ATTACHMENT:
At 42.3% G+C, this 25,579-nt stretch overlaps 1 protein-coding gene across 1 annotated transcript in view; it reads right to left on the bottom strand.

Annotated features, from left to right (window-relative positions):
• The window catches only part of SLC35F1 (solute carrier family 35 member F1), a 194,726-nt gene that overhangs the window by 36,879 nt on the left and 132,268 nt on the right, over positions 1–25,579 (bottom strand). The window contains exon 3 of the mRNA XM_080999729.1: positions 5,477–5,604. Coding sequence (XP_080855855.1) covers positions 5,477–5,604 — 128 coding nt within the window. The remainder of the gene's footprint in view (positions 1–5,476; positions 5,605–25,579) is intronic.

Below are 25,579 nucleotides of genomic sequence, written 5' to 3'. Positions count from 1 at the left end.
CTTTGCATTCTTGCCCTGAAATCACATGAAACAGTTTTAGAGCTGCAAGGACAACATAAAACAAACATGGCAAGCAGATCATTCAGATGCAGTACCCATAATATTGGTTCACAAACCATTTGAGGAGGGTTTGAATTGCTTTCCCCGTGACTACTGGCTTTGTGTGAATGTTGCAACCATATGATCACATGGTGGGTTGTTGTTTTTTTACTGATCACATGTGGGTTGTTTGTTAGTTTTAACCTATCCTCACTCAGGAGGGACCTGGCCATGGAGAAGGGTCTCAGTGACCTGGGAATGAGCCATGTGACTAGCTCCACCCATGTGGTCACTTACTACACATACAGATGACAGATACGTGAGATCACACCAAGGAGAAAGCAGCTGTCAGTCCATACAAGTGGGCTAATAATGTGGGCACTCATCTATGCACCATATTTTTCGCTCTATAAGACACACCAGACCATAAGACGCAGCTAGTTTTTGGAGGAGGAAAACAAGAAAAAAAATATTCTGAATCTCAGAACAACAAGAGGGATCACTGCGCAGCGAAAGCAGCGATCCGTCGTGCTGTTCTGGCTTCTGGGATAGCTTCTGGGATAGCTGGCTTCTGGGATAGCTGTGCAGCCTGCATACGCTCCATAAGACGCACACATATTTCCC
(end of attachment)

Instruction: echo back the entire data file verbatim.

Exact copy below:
At 42.3% G+C, this 25,579-nt stretch overlaps 1 protein-coding gene across 1 annotated transcript in view; it reads right to left on the bottom strand.

Annotated features, from left to right (window-relative positions):
• The window catches only part of SLC35F1 (solute carrier family 35 member F1), a 194,726-nt gene that overhangs the window by 36,879 nt on the left and 132,268 nt on the right, over positions 1–25,579 (bottom strand). The window contains exon 3 of the mRNA XM_080999729.1: positions 5,477–5,604. Coding sequence (XP_080855855.1) covers positions 5,477–5,604 — 128 coding nt within the window. The remainder of the gene's footprint in view (positions 1–5,476; positions 5,605–25,579) is intronic.

Below are 25,579 nucleotides of genomic sequence, written 5' to 3'. Positions count from 1 at the left end.
CTTTGCATTCTTGCCCTGAAATCACATGAAACAGTTTTAGAGCTGCAAGGACAACATAAAACAAACATGGCAAGCAGATCATTCAGATGCAGTACCCATAATATTGGTTCACAAACCATTTGAGGAGGGTTTGAATTGCTTTCCCCGTGACTACTGGCTTTGTGTGAATGTTGCAACCATATGATCACATGGTGGGTTGTTGTTTTTTTACTGATCACATGTGGGTTGTTTGTTAGTTTTAACCTATCCTCACTCAGGAGGGACCTGGCCATGGAGAAGGGTCTCAGTGACCTGGGAATGAGCCATGTGACTAGCTCCACCCATGTGGTCACTTACTACACATACAGATGACAGATACGTGAGATCACACCAAGGAGAAAGCAGCTGTCAGTCCATACAAGTGGGCTAATAATGTGGGCACTCATCTATGCACCATATTTTTCGCTCTATAAGACACACCAGACCATAAGACGCAGCTAGTTTTTGGAGGAGGAAAACAAGAAAAAAAATATTCTGAATCTCAGAACAACAAGAGGGATCACTGCGCAGCGAAAGCAGCGATCCGTCGTGCTGTTCTGGCTTCTGGGATAGCTTCTGGGATAGCTGGCTTCTGGGATAGCTGTGCAGCCTGCATACGCTCCATAAGACGCACACATATTTCCC